Introduction to data frames
Data frame structure
Accessing columns in a data frame
Accessing rows of a data frame
Accessing rows and columns combined in a data frame
Data frame analysis
Summary
35. Self-study ideas

Instruction

You did an excellent job solving all these exercises! Congrats!

If you would like to learn and practice more by yourself, here is a self-study idea.

The installation of R comes with many data sets that you can load into your current R workspace with help of the data() function. By typing data() in the R editor (without arguments), R will retrieve all data set names that are available for loading and usage. If you explicitly define a data set name as the data() function's argument, R will load the specified data into your R environment, and you will be able to use it in your analysis.

A good example of one of the several available data sets in R is USArrests. This data frame contains information about arrests related to assault, murder, and rape (per 100000 residents) in each of the 50 US states in 1973. Also, for each state, the data frame specifies the percent of the population living in urban areas. If you want to further test your knowledge of what we learned in this part of the course, you can do the following:

  • Load the USArrests data set into the R workspace so you can use it in your analysis. To do so, use the data() function with the argument as USArrests (in a plaintext format, not as a string). For more details, check out the official R documentation for data() and USArrests.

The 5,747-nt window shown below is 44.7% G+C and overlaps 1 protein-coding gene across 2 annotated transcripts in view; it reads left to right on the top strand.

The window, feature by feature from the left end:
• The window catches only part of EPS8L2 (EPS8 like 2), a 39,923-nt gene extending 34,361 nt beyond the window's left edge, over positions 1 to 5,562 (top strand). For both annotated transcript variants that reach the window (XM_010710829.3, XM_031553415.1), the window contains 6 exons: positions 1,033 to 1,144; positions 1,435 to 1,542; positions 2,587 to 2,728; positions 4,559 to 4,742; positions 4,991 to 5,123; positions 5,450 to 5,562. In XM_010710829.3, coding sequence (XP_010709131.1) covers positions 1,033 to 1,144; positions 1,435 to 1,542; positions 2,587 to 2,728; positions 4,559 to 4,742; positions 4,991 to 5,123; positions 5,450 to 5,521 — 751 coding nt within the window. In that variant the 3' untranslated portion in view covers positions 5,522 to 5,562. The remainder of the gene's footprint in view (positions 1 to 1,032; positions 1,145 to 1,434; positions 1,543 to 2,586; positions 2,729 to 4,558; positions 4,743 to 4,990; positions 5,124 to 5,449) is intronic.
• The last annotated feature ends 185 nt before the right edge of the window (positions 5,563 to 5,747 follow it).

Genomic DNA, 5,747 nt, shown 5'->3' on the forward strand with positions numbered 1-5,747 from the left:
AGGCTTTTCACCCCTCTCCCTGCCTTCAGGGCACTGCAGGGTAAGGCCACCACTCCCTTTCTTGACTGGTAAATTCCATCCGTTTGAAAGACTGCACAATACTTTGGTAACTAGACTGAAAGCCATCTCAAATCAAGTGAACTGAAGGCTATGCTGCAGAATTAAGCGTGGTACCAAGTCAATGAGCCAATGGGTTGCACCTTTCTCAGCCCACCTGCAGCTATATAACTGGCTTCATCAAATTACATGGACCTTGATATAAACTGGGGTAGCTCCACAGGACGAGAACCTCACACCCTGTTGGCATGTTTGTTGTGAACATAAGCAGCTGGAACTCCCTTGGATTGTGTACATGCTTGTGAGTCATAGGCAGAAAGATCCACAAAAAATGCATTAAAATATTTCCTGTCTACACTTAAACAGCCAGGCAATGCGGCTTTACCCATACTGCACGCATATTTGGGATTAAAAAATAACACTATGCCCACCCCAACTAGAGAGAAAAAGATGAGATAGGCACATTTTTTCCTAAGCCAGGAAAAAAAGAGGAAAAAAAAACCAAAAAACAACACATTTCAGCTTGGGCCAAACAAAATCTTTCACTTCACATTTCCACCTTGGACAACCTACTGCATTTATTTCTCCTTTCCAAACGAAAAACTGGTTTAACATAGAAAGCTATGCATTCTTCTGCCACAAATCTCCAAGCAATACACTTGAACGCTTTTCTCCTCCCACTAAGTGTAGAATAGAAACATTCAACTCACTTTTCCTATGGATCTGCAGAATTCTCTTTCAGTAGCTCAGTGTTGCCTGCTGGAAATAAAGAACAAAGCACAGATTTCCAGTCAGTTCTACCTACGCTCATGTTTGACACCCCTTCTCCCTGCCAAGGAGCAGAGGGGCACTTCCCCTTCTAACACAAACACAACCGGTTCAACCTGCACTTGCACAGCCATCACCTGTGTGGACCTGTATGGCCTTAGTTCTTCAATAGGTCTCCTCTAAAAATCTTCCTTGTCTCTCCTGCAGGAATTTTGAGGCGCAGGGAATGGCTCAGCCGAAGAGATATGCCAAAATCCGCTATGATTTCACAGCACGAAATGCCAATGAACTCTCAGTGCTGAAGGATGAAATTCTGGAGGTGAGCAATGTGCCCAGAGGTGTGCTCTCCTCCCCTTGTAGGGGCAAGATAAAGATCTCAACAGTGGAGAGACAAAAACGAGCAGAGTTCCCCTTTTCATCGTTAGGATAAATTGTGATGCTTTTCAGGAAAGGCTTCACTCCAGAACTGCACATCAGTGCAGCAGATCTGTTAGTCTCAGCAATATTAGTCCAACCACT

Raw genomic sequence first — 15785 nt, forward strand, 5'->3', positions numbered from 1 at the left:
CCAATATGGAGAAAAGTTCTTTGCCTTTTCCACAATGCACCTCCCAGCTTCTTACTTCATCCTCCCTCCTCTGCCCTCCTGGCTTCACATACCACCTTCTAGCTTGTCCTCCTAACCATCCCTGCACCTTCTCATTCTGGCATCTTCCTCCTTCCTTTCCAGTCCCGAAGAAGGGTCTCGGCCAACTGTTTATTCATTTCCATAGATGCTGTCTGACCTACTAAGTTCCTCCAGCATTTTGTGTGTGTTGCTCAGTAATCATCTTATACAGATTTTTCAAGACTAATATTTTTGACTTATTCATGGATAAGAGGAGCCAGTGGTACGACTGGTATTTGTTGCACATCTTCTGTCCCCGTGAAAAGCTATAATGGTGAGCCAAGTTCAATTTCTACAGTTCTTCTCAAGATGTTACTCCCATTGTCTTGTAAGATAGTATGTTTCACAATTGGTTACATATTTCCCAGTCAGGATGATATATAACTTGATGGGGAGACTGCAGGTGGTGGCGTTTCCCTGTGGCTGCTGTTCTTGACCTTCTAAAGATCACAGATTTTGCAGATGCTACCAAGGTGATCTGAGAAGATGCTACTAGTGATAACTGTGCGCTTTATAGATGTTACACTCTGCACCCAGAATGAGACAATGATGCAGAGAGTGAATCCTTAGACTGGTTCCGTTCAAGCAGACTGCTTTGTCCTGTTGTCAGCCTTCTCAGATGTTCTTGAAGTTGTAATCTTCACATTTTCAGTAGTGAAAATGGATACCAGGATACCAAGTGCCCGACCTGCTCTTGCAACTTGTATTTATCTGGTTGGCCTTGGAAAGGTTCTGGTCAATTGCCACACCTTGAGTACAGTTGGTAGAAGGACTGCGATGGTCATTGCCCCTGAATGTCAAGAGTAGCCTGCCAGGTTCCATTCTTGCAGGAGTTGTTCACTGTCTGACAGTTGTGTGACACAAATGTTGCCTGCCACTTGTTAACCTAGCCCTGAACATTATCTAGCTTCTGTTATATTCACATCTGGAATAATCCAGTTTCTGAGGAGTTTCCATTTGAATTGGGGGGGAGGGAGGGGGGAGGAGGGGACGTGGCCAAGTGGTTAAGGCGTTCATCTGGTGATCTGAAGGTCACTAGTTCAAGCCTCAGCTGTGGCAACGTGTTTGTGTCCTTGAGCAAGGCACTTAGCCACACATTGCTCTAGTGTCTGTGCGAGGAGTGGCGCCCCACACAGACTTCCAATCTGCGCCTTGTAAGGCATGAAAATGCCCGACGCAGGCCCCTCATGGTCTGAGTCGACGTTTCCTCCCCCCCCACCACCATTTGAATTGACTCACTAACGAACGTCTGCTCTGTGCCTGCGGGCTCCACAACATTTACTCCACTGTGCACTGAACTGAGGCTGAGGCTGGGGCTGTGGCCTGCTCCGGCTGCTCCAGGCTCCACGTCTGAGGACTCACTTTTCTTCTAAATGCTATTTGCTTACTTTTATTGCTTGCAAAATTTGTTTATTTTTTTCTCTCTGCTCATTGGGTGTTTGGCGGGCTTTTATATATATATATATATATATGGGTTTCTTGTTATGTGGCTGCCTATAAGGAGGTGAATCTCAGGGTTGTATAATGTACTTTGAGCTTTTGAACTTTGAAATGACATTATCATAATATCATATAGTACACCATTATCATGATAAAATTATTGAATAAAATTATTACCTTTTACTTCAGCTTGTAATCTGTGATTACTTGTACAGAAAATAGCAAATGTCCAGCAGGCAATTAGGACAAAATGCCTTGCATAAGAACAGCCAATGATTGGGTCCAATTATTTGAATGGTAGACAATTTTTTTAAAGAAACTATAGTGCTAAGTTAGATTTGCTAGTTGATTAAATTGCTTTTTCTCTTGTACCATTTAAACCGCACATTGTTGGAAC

• Observe your data set. How many columns and rows does it have? How big is the table? What are its column names?
  • Draw a histogram of the variable UrbanPop (population percent in urban areas), and check the distribution of that variable. Draw histograms for other numeric variables if you like.
  • Calculate basic statistics like maximum, minimum, median, mean, quantiles, and summary on the table's numeric columns.

After you've done all that, you will probably be able to answer the following questions:

  1. Which state had the most murder arrests per 100000 residents in 1973?
  2. Which state had the highest population percent in urban areas?
  3. Which state had the fewest assault arrests?

Of course, there are many more real-world facts you can observe by running some analyses on the data frame. This is a good opportunity to get creative and practice your skills. Have fun exploring the data!

Exercise

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